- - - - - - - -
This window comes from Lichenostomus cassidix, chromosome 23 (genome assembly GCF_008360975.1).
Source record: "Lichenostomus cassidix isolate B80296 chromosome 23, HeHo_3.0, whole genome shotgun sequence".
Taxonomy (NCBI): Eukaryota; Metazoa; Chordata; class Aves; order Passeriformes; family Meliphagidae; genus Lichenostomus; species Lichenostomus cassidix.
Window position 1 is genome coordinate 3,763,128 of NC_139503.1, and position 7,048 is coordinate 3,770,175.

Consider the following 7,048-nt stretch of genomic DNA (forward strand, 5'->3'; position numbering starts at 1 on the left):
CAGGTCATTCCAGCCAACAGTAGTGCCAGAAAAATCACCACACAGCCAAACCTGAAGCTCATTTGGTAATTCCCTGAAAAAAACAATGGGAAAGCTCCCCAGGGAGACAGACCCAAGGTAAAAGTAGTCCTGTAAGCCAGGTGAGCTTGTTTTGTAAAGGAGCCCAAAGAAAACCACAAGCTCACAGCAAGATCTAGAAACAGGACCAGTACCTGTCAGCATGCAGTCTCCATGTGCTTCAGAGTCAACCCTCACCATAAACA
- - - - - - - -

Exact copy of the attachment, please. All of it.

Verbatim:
This window comes from Lichenostomus cassidix, chromosome 23 (genome assembly GCF_008360975.1).
Source record: "Lichenostomus cassidix isolate B80296 chromosome 23, HeHo_3.0, whole genome shotgun sequence".
Taxonomy (NCBI): Eukaryota; Metazoa; Chordata; class Aves; order Passeriformes; family Meliphagidae; genus Lichenostomus; species Lichenostomus cassidix.
Window position 1 is genome coordinate 3,763,128 of NC_139503.1, and position 7,048 is coordinate 3,770,175.

Consider the following 7,048-nt stretch of genomic DNA (forward strand, 5'->3'; position numbering starts at 1 on the left):
CAGGTCATTCCAGCCAACAGTAGTGCCAGAAAAATCACCACACAGCCAAACCTGAAGCTCATTTGGTAATTCCCTGAAAAAAACAATGGGAAAGCTCCCCAGGGAGACAGACCCAAGGTAAAAGTAGTCCTGTAAGCCAGGTGAGCTTGTTTTGTAAAGGAGCCCAAAGAAAACCACAAGCTCACAGCAAGATCTAGAAACAGGACCAGTACCTGTCAGCATGCAGTCTCCATGTGCTTCAGAGTCAACCCTCACCATAAACA